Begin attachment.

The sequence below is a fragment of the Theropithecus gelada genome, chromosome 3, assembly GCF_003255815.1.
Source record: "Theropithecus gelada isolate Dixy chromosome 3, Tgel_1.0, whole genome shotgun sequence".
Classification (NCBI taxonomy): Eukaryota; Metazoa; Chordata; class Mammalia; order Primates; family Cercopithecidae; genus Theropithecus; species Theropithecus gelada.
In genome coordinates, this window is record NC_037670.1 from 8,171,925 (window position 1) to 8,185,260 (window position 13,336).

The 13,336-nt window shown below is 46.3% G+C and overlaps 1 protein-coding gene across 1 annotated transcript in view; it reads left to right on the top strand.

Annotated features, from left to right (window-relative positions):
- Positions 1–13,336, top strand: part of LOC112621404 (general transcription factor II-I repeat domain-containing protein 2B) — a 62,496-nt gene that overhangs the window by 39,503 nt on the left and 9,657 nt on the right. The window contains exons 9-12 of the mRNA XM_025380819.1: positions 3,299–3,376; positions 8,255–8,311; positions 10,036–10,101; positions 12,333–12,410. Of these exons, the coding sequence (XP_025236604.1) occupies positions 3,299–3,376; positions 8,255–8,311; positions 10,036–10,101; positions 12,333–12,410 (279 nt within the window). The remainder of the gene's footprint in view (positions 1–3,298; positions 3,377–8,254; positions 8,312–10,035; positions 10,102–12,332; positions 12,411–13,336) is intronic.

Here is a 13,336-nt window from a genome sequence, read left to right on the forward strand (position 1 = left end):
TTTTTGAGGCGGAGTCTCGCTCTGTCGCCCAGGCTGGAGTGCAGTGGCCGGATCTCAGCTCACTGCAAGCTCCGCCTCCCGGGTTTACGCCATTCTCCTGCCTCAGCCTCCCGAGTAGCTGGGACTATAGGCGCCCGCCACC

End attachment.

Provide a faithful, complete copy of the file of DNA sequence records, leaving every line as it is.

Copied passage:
The sequence below is a fragment of the Theropithecus gelada genome, chromosome 3, assembly GCF_003255815.1.
Source record: "Theropithecus gelada isolate Dixy chromosome 3, Tgel_1.0, whole genome shotgun sequence".
Classification (NCBI taxonomy): Eukaryota; Metazoa; Chordata; class Mammalia; order Primates; family Cercopithecidae; genus Theropithecus; species Theropithecus gelada.
In genome coordinates, this window is record NC_037670.1 from 8,171,925 (window position 1) to 8,185,260 (window position 13,336).

The 13,336-nt window shown below is 46.3% G+C and overlaps 1 protein-coding gene across 1 annotated transcript in view; it reads left to right on the top strand.

Annotated features, from left to right (window-relative positions):
- Positions 1–13,336, top strand: part of LOC112621404 (general transcription factor II-I repeat domain-containing protein 2B) — a 62,496-nt gene that overhangs the window by 39,503 nt on the left and 9,657 nt on the right. The window contains exons 9-12 of the mRNA XM_025380819.1: positions 3,299–3,376; positions 8,255–8,311; positions 10,036–10,101; positions 12,333–12,410. Of these exons, the coding sequence (XP_025236604.1) occupies positions 3,299–3,376; positions 8,255–8,311; positions 10,036–10,101; positions 12,333–12,410 (279 nt within the window). The remainder of the gene's footprint in view (positions 1–3,298; positions 3,377–8,254; positions 8,312–10,035; positions 10,102–12,332; positions 12,411–13,336) is intronic.

Here is a 13,336-nt window from a genome sequence, read left to right on the forward strand (position 1 = left end):
TTTTTGAGGCGGAGTCTCGCTCTGTCGCCCAGGCTGGAGTGCAGTGGCCGGATCTCAGCTCACTGCAAGCTCCGCCTCCCGGGTTTACGCCATTCTCCTGCCTCAGCCTCCCGAGTAGCTGGGACTATAGGCGCCCGCCACC